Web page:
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The Fruit Seller, by Vincenzo Campi (1580)

Our banner image on the front page of the website is The Fruit seller by Vincenzo Campi,  from 1580. The painting is kept at the collection of Pinacoteca di Brera, in Milan, and measures 143 x 213 cm. It depicts a young woman selling fruit, and it ties to the tradition of late sixteenth-century Italian genre paintings. These genre scenes afforded curious Renaissance gentlemen the possibility of observing how the lower orders lived, worked, and dressed, while still maintaining a distance from the subjects.

The painting offers an interesting look into the clothing of the fruit seller. She is dressed in a front-opening yellow gown with a green apron and a high-necked linen shirt. Her relatively basic clothes  are designed to provide maximum comfort and practicality during work. For example, although the upper part of the fruit-seller’s dress seems to be tufted, the wrinkles across the bodice imply that there are no boning or corset. In addition, the upper part of the outfit includes large ribbons where the sleeves could be attached, but she is wearing the dress without sleeves. Emphasizing durability, comfort, and practicality rather than beauty, the represented clothing ties the wearer to her role as manual labourer. A closer look, however, reveals that the fruit seller’s dress includes several details that respond to contemporary taste. For example, her linen shirt is decorated with lacy edging that matches both her ruff and sleeve cuffs according to the taste of the period, and her green apron includes a yellow embroidery pattern, perhaps made in imitation of gold embroidery.

These kinds of visual messages were well understood by contemporaries. Archival evidence from early modern Italy shows that artisans and shopkeepers often used a wide range of methods to update ordinary dress to conform to current fashions. It was not just simply a matter of fashion “trickling” down through the social layers, but popular groups created meanings, rules and practises of their own, and built their identities through self-fashioning.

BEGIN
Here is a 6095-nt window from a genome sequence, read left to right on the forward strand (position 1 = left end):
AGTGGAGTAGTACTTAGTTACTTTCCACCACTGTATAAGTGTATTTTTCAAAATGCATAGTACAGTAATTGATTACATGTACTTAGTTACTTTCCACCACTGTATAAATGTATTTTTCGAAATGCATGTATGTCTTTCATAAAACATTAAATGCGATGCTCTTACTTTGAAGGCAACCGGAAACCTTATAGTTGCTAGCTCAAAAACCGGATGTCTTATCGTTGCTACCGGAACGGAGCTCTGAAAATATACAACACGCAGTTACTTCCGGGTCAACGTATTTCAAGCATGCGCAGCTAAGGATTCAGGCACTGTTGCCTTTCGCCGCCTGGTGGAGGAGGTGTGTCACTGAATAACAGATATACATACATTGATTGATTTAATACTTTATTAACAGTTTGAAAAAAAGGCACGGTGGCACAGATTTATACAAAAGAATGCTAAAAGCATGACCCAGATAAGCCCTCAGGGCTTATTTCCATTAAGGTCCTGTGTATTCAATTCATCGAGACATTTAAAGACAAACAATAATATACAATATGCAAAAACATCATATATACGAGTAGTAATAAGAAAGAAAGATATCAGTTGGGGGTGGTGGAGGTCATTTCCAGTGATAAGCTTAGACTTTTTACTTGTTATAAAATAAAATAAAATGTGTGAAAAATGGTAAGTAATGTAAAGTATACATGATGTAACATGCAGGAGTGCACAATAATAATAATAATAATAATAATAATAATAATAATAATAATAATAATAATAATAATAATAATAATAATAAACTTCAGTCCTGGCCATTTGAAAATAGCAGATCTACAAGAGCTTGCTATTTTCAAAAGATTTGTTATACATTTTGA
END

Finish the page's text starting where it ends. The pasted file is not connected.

However, there has been surprisingly little discussion on how non-élite members of society dressed in early modern Europe, and there is a demand for a rigorous interdisciplinary study of Renaissance fashion that investigates how fashion developed and evolved in dialogue, and across, social groups. Refashioning the Renaissance project draws visual, documentary and material evidence to shed light on popular taste, dissemination, transformation, and adaptation of fashion, of imitation and meaning, and of changing cultural attitudes to dress among popular groups. Campi’s Fruit Seller reflects these ideas and attitudes, and is a fitting image for the project.

Source: 
Hohti, Paula: ‘Dress, dissemination and change: Artisan ‘Fashions’ in Renaissance Italy’, in E. Welch (ed.), Fashioning the Early Modern: Creativity and Innovation in Europe, 1500-1800 (Oxford University Press/Pasold, 2017), 143-165.

Archival Research launched in Italy

State Archive of Siena

The State archive of Siena is located in the Palazzo Piccolomini, by the beautiful central square, the Piazza del Campo. It contains thousands of files that document the economic, political, social and artistic life of the city. Among them are treasured examples, such as the last will and testament of Boccaccio and the breath-taking painted medieval Biccherna tablets, which are on display at the archive’s museum (Museo delle Biccherne). I have been working in this archive for years, but this time I returned with a new goal, to carry out systematic research in dress, clothing and fashion across household inventories in 1550-1650. Together with our new research assistant, Stefania Montemezzo, we are on a mission to find out how ordinary Italians’ fashion changed in this period, and what were the key agents of fashion change at the lower social levels in Siena, Florence and Venice!

Records at the State Archive of Siena.

I also visited some sites that were connected with Renaissance artisans, such as the narrow street, Vicolo del Bargello, that leads out of the Piazza del Campo. This is where one of my Renaissance shoemakers, Giovanni di Domenico, held his shoeshop in 1550s. 

Vicolo del Bargello.

Photos: Paula Hohti